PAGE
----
Most of us have been following the farmers in India who have been on strike for the past six months. They have been protesting the three bills the Indian government has passed which disregard the farmer’s needs and wishes while focusing more on the corporate aspect. However, two weeks ago the peaceful protest took a violent turn.
Why are the Farmers Protesting?
First, let’s quickly recap why the farmers are protesting. The main concern that the farmers have with the three bills passed by the government is that the minimum support price (MSP) will be taken away. The MSP ensures that farmers will be paid a minimum price for their crops if/when they don’t sell up to a set amount. This only applies to 23 crops specified by the government. Although there is no mention of the MSP being taken away in the new bills, the farmers worry that over time it will disappear because the new bill allows for deals to be made directly with corporations. With this structure, marketplaces will start to disappear as they will not be in use, and this will give corporations the ability to manipulate the farmers, and pay less than the minimum set price. Each bill benefits corporations at the cost of the farmer’s hard work and livelihood. The first bill allows private marketplaces to take place without government authorization and doesn’t require traders to have a license. This means that anyone can come to these markets and sell their goods to make a profit. It also enables electronic trading of the farmer’s produce. The next bill allows companies to make deals with the farmers directly to plant and sell certain crops. The corporations will order farmers to grow their crops for whatever price they choose to pay and the farmers must comply. 70% of India’s farmers are smallholders, which means they own less than 2.5 acres of land. These smallholders will most likely not be offered contracts from big companies, and so this bill only benefits farmers with more land. The final bill allows companies to hoard supplies without the government stepping in since farmers don’t have much storage for their crops. The farmers cannot take these big corporations to court regarding the price they have offered for the crops as there is no legal pathway for farmers to defend themselves against these contracts.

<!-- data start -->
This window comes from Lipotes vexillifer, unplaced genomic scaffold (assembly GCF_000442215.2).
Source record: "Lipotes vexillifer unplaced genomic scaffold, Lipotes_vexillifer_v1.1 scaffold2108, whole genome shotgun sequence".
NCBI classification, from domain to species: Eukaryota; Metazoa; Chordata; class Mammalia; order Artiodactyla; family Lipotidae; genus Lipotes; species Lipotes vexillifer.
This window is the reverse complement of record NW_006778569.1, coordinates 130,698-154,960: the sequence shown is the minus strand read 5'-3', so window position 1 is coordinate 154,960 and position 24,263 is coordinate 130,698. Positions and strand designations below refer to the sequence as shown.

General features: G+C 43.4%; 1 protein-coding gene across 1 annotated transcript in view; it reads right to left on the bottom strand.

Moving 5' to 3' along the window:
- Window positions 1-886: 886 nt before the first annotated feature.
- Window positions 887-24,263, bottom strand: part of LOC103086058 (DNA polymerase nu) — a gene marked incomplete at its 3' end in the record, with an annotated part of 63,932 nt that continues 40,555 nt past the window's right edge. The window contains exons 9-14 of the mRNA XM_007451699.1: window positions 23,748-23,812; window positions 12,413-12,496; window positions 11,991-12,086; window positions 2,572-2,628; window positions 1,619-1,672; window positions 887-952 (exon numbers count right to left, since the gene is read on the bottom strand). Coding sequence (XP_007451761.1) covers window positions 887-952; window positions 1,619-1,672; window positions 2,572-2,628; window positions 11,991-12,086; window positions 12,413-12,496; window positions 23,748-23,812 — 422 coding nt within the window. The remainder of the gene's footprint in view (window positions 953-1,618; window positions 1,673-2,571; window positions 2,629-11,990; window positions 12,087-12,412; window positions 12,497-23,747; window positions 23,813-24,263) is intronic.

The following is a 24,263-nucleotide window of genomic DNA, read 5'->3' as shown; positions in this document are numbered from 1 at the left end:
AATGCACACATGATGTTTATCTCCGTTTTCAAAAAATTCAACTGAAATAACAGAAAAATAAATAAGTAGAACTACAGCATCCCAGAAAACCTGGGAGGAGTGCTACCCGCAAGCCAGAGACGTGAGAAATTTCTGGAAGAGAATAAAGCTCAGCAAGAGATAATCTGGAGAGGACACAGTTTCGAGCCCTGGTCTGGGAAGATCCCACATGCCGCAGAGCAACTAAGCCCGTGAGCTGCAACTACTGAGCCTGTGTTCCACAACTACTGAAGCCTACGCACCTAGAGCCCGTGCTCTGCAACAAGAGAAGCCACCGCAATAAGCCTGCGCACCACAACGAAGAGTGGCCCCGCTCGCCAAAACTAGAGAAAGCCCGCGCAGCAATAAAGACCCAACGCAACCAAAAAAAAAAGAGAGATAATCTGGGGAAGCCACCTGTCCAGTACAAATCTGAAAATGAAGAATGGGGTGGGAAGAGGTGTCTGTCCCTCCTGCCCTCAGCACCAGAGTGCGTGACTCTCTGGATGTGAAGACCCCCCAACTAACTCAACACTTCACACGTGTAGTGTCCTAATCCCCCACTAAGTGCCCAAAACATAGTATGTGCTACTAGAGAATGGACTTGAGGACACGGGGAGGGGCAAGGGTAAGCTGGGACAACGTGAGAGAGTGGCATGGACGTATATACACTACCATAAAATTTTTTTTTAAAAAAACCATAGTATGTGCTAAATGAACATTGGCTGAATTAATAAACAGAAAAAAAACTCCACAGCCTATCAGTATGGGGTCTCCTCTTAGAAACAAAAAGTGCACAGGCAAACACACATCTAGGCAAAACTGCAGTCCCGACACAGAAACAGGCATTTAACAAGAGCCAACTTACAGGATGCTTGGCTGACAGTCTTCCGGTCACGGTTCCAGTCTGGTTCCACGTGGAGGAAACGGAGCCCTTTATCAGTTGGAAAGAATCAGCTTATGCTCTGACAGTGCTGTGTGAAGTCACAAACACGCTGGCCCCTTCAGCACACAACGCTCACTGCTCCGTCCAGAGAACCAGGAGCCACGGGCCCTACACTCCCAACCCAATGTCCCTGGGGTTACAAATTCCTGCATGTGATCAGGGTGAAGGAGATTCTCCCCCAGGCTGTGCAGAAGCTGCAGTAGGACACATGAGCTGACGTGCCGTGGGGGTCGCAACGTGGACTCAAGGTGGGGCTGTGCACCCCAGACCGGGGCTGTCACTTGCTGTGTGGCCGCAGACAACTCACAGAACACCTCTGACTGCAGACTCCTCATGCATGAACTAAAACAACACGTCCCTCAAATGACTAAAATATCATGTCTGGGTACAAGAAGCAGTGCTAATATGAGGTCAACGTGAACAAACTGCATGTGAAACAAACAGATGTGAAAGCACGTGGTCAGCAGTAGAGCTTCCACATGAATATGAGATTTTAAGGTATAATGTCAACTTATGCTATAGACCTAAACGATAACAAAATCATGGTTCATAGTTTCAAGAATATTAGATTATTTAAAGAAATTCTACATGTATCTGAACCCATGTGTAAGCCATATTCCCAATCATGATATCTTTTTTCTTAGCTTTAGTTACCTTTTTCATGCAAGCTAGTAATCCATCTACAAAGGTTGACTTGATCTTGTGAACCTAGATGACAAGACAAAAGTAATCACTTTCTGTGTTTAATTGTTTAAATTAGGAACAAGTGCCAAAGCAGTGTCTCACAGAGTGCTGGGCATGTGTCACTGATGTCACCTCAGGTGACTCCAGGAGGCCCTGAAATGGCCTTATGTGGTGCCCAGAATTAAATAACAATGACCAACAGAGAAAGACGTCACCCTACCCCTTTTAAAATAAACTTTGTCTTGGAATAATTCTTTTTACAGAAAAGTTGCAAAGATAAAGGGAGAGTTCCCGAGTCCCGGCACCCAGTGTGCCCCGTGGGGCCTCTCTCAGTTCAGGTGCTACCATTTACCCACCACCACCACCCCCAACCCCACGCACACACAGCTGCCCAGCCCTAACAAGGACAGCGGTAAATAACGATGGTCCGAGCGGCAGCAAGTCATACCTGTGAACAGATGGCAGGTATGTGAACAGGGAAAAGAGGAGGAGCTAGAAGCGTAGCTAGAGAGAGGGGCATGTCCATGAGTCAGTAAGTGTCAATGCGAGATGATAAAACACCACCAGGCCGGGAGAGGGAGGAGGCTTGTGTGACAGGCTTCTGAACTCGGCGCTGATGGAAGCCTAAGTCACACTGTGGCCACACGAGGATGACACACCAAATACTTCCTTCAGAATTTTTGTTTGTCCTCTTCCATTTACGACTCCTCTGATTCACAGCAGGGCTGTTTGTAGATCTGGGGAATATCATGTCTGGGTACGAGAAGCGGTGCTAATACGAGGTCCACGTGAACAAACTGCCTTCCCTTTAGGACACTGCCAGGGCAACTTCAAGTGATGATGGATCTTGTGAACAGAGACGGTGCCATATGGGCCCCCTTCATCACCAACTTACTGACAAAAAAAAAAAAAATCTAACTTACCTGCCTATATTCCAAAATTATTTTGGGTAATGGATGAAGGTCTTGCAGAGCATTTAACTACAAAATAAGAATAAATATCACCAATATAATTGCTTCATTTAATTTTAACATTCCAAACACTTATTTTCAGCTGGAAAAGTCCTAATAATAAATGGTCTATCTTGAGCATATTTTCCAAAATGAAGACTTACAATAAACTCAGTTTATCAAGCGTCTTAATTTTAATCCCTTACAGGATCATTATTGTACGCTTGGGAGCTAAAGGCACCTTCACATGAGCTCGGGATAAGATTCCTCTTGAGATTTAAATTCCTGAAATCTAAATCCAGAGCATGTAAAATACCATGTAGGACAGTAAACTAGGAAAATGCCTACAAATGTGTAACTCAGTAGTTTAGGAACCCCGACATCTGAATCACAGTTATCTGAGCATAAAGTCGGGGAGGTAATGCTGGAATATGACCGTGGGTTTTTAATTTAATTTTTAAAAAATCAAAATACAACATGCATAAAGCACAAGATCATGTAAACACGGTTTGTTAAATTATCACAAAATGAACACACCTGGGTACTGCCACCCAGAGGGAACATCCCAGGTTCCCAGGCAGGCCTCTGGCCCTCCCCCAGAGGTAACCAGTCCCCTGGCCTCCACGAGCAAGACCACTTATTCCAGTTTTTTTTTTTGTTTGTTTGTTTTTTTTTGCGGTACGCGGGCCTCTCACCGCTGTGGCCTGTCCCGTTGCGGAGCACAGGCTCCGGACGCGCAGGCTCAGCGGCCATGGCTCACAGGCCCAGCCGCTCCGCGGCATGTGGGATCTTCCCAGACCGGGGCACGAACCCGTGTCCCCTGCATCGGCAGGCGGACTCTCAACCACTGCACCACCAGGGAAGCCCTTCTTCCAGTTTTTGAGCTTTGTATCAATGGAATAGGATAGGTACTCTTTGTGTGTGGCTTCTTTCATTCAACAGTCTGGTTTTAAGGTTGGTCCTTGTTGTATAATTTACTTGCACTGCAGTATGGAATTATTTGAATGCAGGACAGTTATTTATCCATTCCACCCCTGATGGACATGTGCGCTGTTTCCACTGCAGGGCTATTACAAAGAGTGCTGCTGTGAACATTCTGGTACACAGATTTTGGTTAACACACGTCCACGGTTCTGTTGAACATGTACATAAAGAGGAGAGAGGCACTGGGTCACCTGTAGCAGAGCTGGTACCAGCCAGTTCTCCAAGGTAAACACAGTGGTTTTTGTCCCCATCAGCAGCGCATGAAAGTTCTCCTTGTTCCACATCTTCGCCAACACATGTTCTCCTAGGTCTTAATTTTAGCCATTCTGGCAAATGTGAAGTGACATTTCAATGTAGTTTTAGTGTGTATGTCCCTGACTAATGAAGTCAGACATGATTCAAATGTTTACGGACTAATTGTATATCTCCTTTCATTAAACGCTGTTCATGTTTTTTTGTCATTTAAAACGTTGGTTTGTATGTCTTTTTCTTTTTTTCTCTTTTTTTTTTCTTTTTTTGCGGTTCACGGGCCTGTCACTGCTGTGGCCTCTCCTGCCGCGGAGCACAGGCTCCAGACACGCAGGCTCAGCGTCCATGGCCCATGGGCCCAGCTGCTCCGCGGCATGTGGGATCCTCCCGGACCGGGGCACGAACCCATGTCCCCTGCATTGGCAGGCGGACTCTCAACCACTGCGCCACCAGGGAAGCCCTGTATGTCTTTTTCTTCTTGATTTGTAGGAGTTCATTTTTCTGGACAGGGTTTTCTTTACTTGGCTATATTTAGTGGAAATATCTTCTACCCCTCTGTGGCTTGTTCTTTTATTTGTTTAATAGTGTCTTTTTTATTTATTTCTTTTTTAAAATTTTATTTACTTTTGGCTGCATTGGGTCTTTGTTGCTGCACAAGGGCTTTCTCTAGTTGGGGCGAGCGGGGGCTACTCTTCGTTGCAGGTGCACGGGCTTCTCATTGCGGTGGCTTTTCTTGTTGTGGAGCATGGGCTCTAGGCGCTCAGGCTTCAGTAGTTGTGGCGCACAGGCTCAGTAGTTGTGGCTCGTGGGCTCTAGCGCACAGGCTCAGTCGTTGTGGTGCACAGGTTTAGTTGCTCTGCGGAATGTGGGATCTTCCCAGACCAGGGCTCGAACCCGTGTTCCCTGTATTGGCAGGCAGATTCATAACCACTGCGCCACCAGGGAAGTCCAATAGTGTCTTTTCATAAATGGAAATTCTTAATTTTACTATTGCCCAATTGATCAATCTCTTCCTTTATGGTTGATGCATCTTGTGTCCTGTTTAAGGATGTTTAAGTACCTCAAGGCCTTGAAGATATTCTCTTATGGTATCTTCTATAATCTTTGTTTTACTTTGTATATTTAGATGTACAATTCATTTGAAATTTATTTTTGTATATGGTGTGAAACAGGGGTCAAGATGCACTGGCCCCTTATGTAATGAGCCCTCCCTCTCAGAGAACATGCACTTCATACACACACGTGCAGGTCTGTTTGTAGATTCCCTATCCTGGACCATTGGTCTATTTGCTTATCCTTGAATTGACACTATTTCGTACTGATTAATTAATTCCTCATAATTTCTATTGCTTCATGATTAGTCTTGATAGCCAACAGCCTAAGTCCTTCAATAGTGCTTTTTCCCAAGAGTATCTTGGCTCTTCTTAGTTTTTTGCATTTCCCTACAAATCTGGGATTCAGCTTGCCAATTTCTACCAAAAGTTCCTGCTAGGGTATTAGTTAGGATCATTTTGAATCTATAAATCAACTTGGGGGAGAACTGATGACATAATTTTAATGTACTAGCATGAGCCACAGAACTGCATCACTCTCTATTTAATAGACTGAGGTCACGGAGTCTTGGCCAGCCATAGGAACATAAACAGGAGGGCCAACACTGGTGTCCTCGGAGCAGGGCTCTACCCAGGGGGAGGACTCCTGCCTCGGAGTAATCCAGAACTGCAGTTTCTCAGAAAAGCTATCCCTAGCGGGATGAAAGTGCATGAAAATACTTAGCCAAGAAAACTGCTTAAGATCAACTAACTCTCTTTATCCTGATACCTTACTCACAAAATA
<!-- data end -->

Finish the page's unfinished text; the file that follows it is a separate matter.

Another reason the farmers are protesting is of the way the bills were passed. These bills were introduced by Prime Minister Narendra Modi and his party in August of 2020 during a global pandemic. They were brought to parliament in August and, with the extreme force this party put forth, were passed the next month. Modi’s logic behind passing these laws was that it would allow farmers to have more freedom of their own trade, and allow them to further expand their market. However, the farmers believe that these bills will give corporations power over them.
How Did the Protest Turn Violent?
The peaceful protest started becoming violent on January 26. On this day, the farmers took their tractor rally into India’s Republic Day parade in Delhi. They met with many police officers who were armed with tear gas, and batons. The farmers also took their rally to the historic Red Fort, and hoisted the Nishan Sahib flag, as a sign of hope and prosperity. Amidst all of this, one protester died and many others were injured, along with some police officers as well. This event gained a lot of publicity all around the world, and due to all of this publicity, the Indian government actually decided to shut off access to the internet to avoid more information getting out to the public.